Monday, March 21, 2011
A Century of Change and Sheena Easton
The creation of the Saudi Arabian government, World War I, the Bolshevik Revolution, the Nazi Party, and the American welfare state all lay in the future when my grandmother was born (around the same time the Panama Canal was completed in early 1914) -- and she's still here, but not all of those things are (neither is the British Empire). Maybe someday soon none of those new-fangled things will be. Things change quickly. Don't let people -- right-wing or left-wing -- convince you that impermanent things are permanent, not even religion, about which some more tomorrow.
But tonight a tradition endures: socialize at Langan's from 7pm until late, at our monthly Manhattans Project gathering. Extra libertarians are likely to join us.
Meanwhile, it seems as though many libertarians or conservatives would like to switch from talking about politics to talking about neuroscience, touched upon lately in books, blogs, comments, or articles by Ken Silber, Ryan Sager, Will Wilkinson, and the mushy and unprincipled but trend-watching David Brooks. This may prove useful when taxes and regulation become passe in fifteen years and everything hinges on cyborg liberation. Well see.
I must ashamedly admit that I was reminded of how quickly the culture changes by something pretty fluffy recently: stumbling across a Sheena Easton 80s video clip for the song "Modern Girl" on YouTube (this is my version of Scottish Enlightenment). It's no older than my childhood -- and wouldn't sound aesthetically out of place on the radio even today -- but the lyrics are in large part an assertion that Sheena can earn her own money and thus plan her own life, still a novel and tough-sounding stance at the time ("She don't build her world 'round no single man/ She's just gettin' by doin' what she can," etc.).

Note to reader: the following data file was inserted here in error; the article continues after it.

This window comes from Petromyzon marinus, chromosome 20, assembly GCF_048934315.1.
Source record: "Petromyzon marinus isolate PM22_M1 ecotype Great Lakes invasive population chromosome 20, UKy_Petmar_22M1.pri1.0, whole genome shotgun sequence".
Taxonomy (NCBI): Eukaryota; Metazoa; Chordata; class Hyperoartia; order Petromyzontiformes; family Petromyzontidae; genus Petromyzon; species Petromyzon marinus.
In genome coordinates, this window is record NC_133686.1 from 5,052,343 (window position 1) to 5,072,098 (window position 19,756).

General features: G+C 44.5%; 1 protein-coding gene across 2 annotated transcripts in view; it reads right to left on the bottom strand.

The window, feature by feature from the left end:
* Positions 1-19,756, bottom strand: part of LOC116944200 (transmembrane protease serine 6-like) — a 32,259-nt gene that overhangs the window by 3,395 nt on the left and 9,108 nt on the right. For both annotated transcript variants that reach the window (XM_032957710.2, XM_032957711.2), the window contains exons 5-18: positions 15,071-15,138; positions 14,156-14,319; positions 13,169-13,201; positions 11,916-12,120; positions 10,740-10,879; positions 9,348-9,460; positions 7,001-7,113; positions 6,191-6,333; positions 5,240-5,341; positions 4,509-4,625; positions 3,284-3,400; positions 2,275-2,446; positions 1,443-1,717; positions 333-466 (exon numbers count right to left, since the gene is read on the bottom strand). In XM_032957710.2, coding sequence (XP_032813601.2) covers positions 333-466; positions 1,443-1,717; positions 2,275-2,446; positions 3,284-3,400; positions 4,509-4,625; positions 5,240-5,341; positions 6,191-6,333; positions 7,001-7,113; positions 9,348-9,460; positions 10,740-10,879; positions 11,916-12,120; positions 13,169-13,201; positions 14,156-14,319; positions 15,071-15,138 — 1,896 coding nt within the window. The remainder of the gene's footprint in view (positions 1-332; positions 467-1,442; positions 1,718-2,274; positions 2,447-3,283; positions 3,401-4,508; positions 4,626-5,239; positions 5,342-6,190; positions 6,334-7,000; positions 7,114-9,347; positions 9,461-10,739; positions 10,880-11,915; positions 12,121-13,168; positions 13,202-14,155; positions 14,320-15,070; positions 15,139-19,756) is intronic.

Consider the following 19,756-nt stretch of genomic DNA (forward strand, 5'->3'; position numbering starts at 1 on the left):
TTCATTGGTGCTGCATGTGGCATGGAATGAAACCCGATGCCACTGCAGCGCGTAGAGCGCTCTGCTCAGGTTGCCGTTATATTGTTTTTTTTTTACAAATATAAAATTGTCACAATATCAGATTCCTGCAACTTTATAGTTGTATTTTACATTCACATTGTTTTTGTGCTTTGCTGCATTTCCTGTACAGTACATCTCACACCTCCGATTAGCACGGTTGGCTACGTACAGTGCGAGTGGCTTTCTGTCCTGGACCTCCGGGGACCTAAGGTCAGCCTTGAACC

On a related note -- as foreseen by us capitalist types -- we've now reached the point where millennial females (at least in urban areas) out-earn males, and we simply do not have the political or cultural-analytical tropes on hand to say (without tumultuous repercussions) that
this may render some old anti-discrimination programs (and old aesthetic tropes and political arguments) a tad redundant. The client-serving governmental institutions are already in place, and usually are permanent...but then again, things do change, as we're saying, so I really must avoid saying "permanent"...
The left treating the NEA, labor unions, and public broadcasting as timeless necessities of civilization strikes me as a set of not-so-long-term-really historical bubbles that may pop soon. On a more pessimistic note, it is troubling the ease with which what look like "traditionalist loyalties" can be attached to things created only yesterday, from the Communist Party to "the mixed economy that created the middle class" (not to mention the new-fangled globalized U.S. military of the past half-century, as irked paleoconservatives constantly lament).
And people'll be telling me I'm a dumbass for "still" using Twitter in five years, I'll bet. But for now, I'll play along (and sometimes see people in the flesh, as at Langan's tonight). (And some people may find it easier to post comments on this site now -- not sure.)
P.S. Speaking of rapid change, here's a piece that certainly fits into the "Jasmine Tea Party" theme I've suggested -- though where one stands on military intervention is not the best litmus test for a love of liberty, despite what some rightists, leftists, and libertarians think. Foreign policy is complicated. I do, however, have a suggested name for rare libertarians in favor of intervention in Libya: Libyatarians!
P.P.S. Rapid change is not the same as imaginary instantaneous "tipping points," though, like the one Thomas Friedman fears destroying the planet at some unforeseen time in precisely the next two years.